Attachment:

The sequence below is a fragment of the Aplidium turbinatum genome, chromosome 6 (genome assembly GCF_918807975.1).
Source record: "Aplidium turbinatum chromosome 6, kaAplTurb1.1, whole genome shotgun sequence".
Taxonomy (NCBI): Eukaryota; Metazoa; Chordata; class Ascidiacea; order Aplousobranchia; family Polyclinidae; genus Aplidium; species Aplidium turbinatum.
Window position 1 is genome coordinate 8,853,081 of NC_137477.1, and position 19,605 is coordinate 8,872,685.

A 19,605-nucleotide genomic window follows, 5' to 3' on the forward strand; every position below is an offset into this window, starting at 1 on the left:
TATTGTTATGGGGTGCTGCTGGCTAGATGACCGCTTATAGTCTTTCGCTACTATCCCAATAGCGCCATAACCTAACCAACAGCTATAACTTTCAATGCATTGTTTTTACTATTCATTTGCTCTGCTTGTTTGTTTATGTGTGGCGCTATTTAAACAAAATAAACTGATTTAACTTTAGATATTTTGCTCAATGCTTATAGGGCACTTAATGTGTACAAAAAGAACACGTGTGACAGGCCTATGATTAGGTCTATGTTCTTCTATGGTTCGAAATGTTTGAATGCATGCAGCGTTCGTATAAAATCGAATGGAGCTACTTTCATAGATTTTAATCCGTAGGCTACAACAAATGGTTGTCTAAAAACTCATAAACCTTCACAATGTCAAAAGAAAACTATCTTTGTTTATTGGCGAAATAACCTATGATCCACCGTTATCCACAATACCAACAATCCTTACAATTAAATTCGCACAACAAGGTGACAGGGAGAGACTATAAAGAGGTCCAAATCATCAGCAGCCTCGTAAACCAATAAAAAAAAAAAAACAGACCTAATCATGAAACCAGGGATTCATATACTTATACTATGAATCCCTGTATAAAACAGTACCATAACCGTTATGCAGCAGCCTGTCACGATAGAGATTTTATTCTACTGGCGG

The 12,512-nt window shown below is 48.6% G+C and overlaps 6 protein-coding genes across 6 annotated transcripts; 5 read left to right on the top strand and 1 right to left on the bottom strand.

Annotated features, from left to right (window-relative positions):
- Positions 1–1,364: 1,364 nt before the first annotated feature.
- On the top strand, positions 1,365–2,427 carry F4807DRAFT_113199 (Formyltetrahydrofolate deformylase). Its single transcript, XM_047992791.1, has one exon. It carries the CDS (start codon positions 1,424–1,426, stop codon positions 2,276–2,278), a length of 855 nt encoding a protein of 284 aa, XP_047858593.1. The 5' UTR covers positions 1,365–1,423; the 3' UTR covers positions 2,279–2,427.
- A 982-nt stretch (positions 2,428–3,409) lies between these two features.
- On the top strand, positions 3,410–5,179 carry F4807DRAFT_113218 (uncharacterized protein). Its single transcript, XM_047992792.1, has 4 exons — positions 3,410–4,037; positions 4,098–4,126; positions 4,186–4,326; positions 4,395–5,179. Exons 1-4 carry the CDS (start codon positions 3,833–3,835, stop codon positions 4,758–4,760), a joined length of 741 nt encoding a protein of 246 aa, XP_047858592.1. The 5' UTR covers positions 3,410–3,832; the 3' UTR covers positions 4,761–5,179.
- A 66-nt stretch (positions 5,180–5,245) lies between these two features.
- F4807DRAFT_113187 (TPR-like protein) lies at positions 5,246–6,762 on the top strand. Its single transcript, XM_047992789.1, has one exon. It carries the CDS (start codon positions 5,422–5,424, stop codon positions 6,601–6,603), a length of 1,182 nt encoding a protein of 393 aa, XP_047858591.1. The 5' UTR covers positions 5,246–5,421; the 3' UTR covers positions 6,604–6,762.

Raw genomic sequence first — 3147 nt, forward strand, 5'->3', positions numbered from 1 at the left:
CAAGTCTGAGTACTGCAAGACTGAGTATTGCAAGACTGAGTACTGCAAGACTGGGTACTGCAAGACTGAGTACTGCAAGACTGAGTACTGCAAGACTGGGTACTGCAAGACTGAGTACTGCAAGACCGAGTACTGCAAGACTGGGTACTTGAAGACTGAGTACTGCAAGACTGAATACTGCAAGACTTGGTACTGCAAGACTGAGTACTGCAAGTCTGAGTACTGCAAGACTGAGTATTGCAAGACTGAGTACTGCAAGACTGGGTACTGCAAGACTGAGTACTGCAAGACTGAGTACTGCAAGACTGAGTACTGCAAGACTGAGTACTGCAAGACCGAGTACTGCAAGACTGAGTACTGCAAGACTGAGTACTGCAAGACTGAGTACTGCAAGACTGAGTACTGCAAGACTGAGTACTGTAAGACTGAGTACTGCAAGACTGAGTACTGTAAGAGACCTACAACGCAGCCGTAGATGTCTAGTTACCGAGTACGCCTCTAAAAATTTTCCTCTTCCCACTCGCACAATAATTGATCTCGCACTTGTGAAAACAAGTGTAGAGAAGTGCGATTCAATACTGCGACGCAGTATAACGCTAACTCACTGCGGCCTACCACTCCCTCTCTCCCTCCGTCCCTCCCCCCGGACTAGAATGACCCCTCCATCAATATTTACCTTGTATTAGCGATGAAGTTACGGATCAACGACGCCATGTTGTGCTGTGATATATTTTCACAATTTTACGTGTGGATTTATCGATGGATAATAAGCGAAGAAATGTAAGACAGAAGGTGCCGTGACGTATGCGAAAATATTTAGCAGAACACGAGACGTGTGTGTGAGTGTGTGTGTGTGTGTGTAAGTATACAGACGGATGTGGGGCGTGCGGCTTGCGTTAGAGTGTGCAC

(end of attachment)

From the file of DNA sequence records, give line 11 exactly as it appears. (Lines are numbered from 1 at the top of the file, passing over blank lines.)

- A 982-nt stretch (positions 2,428–3,409) lies between these two features.